Humanities Preparatory Academy
Manhattan NY 10011
Small progressive school that welcomes both 9th graders and transfer students
Shared building needs some TLC; few AP courses
Humanities Prep, a small progressive school in the Bayard Rustin Educational Campus in Chelsea, provides an academically challenging and welcoming alternative to traditional high schools. Humanities Prep enrolls both 14-year-old 9th graders and older teens who may have struggled in a typical high school.
Instead of preparing for Regents exams, students focus on research and investigation and the rigors of writing. Students present PBATs (performance-based assessment tasks) in math, English, science and social studies. They choose a topic, write about it then present and defend their work in front of a panel of teachers and outside evaluators. English is the only required Regents exam.
Teachers and students call are on a first name basis. "Every teacher knows every student well," said Jeannie Ferrari, principal since 2013. Each teacher leads an advisory four days a week, following students throughout their time at the school. The atmosphere is casual and comfortable, students may wear hoodies and hats and there is a tone of respect throughout. Cliques are not tolerated
"No one is really excluded," a student told us. "We get a lot of emotional support."
The graduation rate is high and most graduates leave ready to do college-level work.
Teachers have a hand in designing classes. Advanced math students may take "proofs", a course which allows students to dig deeper in a problem and find the justification, not just doing "drill and kill as in a Regents curriculum," said Robert Michelin, assistant principal and a former math teacher. In "Food Chemistry," kids analyze the chemicals in foods and look at related health and social justice issues. Students look at literature through a teen's lens in a course called "Awkward, Angry or Invisible".
Art is integrated into many core subjects. Algebra students studying linear equations made drawings of stained glass windows, and then wrote equations to show how the drawing could be replicated.
The school adopted a restorative justice program. Students who break one of the school rules may be called before a "fairness committee" of teachers and their peers to work out a resolution. For example, after meeting with a girl who regularly missed the last class of the day, the committee got her help for the personal issues that were impeding her studies.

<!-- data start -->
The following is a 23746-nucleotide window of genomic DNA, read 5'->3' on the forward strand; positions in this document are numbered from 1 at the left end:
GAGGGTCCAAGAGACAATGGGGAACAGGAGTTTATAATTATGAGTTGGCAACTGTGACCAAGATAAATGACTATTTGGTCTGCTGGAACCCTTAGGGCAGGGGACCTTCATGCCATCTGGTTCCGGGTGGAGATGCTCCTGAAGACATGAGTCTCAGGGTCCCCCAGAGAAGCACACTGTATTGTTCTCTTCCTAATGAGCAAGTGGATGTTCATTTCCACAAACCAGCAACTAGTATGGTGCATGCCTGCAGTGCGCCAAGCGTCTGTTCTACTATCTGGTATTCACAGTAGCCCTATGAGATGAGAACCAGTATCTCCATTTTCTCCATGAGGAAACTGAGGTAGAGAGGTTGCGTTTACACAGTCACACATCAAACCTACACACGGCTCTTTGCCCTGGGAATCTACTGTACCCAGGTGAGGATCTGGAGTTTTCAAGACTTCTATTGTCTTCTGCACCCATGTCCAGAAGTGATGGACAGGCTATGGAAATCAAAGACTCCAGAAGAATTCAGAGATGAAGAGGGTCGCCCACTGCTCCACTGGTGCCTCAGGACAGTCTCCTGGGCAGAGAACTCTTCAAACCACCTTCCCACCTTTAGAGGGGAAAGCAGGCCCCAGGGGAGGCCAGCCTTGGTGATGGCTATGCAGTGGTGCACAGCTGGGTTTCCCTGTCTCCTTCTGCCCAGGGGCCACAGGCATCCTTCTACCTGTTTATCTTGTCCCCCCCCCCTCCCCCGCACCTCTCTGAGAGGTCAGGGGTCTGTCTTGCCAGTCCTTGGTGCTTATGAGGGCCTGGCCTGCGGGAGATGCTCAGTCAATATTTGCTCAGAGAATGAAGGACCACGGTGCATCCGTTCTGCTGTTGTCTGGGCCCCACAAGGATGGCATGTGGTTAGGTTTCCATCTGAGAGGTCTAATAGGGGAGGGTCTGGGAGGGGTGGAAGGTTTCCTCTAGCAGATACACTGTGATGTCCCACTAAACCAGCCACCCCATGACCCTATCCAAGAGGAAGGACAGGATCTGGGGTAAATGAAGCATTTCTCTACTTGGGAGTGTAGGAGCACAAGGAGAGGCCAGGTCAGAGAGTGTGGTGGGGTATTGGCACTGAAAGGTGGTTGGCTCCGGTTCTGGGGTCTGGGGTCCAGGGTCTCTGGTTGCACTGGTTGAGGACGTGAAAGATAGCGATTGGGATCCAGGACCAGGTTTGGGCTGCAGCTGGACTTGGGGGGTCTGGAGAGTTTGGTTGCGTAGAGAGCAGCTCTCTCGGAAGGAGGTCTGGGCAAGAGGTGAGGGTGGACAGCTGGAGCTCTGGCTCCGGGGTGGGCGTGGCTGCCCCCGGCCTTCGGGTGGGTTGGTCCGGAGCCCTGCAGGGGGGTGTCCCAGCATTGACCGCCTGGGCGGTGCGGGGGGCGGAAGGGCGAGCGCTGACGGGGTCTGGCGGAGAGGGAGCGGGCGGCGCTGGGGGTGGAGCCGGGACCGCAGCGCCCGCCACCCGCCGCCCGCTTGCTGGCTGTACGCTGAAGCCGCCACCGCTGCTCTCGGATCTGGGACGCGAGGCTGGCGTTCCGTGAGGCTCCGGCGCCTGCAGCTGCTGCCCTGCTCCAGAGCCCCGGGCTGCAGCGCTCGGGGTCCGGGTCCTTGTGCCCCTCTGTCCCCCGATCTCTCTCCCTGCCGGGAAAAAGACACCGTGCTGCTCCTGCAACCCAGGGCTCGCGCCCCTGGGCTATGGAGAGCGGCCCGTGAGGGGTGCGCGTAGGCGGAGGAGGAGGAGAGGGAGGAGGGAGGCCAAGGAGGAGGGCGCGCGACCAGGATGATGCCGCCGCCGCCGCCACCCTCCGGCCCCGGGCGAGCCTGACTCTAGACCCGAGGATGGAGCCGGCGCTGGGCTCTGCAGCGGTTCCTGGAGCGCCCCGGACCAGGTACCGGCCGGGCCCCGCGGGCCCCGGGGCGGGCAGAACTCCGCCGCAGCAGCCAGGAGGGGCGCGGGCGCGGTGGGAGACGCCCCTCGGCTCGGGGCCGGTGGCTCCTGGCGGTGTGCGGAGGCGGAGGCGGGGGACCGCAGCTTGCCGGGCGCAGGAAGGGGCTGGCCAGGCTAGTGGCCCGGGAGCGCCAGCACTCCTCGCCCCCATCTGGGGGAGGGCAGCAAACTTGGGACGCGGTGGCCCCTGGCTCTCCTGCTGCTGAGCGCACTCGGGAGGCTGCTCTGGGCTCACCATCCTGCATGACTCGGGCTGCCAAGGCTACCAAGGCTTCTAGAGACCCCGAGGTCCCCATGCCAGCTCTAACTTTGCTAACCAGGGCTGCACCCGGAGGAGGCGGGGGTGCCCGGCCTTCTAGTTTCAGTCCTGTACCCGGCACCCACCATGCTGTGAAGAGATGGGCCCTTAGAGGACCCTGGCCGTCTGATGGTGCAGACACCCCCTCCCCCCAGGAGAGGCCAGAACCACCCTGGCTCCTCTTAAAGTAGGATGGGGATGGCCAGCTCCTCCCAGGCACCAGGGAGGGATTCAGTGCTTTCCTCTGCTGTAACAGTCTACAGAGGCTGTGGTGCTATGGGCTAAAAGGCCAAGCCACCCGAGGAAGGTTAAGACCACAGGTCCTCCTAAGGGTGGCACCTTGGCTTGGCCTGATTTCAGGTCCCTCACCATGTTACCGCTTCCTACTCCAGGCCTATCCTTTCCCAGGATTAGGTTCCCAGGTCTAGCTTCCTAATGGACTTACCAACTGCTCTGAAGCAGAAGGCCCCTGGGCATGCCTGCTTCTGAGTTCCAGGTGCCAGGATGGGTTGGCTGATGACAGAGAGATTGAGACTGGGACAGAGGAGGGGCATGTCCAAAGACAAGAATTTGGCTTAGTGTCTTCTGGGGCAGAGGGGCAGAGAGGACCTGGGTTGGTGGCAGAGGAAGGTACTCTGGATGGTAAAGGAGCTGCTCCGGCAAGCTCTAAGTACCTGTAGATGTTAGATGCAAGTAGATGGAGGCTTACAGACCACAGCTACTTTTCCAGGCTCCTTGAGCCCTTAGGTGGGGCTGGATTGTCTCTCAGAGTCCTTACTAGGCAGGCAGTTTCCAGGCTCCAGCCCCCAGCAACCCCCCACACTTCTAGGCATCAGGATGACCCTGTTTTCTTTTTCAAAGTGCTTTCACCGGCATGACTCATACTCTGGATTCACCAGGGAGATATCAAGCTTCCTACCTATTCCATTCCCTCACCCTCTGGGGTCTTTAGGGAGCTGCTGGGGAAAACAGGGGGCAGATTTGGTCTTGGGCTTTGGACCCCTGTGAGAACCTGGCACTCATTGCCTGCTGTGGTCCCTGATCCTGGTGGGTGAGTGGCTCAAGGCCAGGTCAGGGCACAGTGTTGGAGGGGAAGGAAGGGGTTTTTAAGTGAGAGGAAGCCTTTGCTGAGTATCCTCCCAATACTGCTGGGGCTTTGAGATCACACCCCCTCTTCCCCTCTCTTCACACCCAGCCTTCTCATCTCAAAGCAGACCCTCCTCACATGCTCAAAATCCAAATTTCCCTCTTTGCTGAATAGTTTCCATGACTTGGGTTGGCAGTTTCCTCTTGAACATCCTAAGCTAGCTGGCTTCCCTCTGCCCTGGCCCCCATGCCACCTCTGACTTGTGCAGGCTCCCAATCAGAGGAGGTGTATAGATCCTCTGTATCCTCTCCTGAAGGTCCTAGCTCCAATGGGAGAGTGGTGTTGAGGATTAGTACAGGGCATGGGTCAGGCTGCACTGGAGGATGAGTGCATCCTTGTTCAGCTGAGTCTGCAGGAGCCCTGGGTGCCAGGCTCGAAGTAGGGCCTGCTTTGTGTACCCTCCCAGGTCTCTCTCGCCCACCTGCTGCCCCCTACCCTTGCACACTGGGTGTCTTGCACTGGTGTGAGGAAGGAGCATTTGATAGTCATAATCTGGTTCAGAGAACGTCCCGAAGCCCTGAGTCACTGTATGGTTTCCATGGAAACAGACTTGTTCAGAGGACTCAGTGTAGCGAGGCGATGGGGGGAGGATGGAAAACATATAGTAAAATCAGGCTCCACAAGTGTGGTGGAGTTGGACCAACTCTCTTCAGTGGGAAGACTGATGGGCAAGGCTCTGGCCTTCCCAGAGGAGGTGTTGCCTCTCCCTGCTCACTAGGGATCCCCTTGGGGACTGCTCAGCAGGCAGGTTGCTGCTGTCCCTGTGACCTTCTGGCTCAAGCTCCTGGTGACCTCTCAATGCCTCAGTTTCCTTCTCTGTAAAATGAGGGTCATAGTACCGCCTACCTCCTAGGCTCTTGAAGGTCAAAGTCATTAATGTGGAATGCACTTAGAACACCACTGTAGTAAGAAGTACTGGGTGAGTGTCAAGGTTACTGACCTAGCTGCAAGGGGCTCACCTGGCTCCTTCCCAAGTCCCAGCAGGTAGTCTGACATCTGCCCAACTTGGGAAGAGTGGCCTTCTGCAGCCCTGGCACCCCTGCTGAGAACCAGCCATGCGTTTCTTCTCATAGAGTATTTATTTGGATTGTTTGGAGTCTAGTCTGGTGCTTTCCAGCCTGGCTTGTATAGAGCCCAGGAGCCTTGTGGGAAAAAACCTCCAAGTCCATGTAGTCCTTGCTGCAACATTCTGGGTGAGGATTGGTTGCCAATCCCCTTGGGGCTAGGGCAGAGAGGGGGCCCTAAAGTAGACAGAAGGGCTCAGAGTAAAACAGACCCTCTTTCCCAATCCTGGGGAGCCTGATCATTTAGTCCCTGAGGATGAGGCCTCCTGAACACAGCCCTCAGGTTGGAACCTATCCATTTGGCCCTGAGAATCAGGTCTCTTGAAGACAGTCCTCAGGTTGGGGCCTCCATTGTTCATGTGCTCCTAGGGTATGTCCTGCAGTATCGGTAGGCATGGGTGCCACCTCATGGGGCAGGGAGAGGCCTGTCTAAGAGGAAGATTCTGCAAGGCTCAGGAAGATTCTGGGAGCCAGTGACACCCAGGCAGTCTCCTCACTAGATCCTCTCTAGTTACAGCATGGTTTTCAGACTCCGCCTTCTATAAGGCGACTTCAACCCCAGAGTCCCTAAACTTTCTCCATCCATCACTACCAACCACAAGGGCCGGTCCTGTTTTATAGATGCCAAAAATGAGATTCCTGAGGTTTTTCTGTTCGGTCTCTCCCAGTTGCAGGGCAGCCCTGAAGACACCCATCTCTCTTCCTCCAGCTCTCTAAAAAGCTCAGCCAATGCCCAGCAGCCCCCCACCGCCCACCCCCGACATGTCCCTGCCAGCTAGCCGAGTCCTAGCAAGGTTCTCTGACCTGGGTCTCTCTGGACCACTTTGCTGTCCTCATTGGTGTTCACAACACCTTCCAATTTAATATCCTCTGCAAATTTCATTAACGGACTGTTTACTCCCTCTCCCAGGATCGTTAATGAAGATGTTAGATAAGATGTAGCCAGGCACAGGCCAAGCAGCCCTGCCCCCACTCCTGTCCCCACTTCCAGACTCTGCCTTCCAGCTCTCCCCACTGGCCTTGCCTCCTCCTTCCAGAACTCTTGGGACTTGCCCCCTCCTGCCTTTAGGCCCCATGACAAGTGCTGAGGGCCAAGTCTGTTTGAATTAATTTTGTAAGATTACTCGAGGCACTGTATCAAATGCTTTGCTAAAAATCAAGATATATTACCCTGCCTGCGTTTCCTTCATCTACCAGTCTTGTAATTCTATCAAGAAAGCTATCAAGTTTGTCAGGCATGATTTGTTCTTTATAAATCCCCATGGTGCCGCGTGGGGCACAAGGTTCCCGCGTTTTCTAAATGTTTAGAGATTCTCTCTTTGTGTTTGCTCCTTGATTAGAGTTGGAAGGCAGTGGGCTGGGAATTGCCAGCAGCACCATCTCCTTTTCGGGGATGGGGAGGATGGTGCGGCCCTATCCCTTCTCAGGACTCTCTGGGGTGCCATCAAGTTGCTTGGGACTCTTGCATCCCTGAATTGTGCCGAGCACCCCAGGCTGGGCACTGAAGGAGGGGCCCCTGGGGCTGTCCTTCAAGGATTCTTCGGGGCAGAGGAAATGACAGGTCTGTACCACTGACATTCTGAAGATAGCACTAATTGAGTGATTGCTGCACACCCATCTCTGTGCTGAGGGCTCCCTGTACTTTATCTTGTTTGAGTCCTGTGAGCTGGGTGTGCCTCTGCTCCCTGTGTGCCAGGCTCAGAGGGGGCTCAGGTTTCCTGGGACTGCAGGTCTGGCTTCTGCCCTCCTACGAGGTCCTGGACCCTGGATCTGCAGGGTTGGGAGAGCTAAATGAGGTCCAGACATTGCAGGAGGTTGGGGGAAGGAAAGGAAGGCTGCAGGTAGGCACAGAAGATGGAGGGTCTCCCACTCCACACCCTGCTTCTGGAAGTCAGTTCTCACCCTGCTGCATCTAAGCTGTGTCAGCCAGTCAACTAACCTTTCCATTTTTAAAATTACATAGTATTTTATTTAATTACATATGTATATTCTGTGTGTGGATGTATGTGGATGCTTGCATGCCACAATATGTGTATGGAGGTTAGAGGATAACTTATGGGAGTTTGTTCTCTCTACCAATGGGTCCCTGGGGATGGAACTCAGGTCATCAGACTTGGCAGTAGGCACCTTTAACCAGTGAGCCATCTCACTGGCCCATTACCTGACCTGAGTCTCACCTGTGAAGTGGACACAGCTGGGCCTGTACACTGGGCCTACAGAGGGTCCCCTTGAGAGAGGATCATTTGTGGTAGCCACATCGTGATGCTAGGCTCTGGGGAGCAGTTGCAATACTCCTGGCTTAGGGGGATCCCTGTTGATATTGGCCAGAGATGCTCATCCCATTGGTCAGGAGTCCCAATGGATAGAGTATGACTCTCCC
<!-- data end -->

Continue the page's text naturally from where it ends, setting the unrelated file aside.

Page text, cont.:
Computer Science was the only AP course offered in 2017 although the plan is to add more, Ferrari said. Students may take College Now courses at CUNY. Students who want more challenge may have harder texts and more writing assignments.
Electives include Spanish, Japanese, music, yoga and meditation. Sports teams are shared with the other five schools in the building. Sharing space in the building can be tough, especially when it comes to gym access, Ferrari said. Instead of the large gymnasium, students typically use small dance and yoga studios. They don't each lunch in the cafeteria; they either go out or bring food trays from the cafeteria to eat in classrooms or at convivial round tables in the corridor.
"We intentionally do not use the cafeteria space," said Ferrari. "Anonymity isn't conducive to building a stronger culture."
The huge building is in varying degrees of repair: The 6th floor, where all schools share space, is beautifully renovated; the floor occupied by Humanities Prep and James Baldwin, a small transfer school, though clean, has some peeling paint and could use an upgrade.
There is a fulltime college counselor on staff; the 2016 valedictorian went to Dartmouth; the salutatorian to Bryn Mawr. Students from Vassar have tutored at the school and that's another popular choice. Most graduates go to SUNYs and CUNYs.
SPECIAL EDUCATION: There are two special education teachers and Integrated Co-Teaching classrooms. "Through integration every single student is lifted up," said the principal. "Kids with IEPs learn differently; we try to tap into their strengths." In one ICT math class, the special education teacher took a group of students into a different room to work separately on an algebra project without the distraction of being in a larger classroom.
ADMISSIONS: Half the students are admitted in 9th grade and half come in later as transfer students from all over the city. Incoming 9th graders are screened for attendance and grades of 80 or above in core subjects. Most students who wish to transfer to the school are accepted, Ferrari said, unless they are so behind in credits that they wouldn't be able to graduate by the time they are 21. (Pamela Wheaton, January 2017)
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Programs and Admissions
Develop intellectual and civic leadership through self-discovery and challenge, with an emphasis on writing, public speaking, the arts, technology and community action.
Italian, Japanese, Portuguese, Spanish
Boys PSAL teams
Baseball, Basketball, Bowling, Soccer, Volleyball, Wrestling
Girls PSAL teams
Basketball, Bowling, Softball, Tennis, Volleyball